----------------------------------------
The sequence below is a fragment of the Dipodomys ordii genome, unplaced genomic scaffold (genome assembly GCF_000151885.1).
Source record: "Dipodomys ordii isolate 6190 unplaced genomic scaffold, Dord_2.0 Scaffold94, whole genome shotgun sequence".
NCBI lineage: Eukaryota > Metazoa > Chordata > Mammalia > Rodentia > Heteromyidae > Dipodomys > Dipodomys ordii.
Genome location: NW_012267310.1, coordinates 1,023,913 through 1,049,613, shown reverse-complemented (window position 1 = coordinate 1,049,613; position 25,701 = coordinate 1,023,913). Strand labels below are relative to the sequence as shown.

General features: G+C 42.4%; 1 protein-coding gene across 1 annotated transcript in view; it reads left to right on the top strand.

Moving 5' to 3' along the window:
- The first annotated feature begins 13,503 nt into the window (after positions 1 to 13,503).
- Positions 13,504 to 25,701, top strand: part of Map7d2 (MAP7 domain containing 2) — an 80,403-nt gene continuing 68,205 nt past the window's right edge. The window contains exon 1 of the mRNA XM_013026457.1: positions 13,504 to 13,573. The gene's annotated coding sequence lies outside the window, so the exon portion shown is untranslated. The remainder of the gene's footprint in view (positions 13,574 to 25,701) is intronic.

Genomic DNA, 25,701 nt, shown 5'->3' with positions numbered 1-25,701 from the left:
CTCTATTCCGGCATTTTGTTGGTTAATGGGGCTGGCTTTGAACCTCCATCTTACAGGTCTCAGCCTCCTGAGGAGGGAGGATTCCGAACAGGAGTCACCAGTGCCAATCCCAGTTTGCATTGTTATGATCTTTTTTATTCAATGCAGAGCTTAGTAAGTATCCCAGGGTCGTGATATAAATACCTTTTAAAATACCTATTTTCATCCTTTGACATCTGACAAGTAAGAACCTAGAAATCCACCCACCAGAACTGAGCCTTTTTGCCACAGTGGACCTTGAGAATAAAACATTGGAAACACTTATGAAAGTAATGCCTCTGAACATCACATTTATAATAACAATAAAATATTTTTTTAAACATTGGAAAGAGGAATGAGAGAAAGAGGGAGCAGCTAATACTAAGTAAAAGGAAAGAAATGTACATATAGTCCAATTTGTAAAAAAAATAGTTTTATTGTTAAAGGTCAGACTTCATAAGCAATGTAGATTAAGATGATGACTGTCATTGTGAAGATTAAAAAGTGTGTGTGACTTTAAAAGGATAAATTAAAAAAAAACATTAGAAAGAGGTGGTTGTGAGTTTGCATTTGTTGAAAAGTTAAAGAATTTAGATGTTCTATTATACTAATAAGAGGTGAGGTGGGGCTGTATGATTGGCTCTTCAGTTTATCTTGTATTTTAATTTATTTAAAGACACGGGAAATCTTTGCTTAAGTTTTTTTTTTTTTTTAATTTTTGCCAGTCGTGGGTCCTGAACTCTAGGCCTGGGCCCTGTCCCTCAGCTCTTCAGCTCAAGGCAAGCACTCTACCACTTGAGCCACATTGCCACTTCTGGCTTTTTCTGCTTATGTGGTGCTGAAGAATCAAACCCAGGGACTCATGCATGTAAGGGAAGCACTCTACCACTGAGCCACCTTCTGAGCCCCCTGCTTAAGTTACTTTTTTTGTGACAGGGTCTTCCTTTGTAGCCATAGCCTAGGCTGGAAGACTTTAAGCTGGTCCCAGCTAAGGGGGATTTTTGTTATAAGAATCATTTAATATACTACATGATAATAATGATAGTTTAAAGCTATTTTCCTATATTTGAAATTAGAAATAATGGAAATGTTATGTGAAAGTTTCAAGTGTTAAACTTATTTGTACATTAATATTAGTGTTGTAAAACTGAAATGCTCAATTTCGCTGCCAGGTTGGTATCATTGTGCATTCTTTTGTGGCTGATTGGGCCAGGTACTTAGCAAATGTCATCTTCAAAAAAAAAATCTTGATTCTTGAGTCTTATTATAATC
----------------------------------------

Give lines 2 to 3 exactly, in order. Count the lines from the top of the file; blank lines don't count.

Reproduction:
Source record: "Dipodomys ordii isolate 6190 unplaced genomic scaffold, Dord_2.0 Scaffold94, whole genome shotgun sequence".
NCBI lineage: Eukaryota > Metazoa > Chordata > Mammalia > Rodentia > Heteromyidae > Dipodomys > Dipodomys ordii.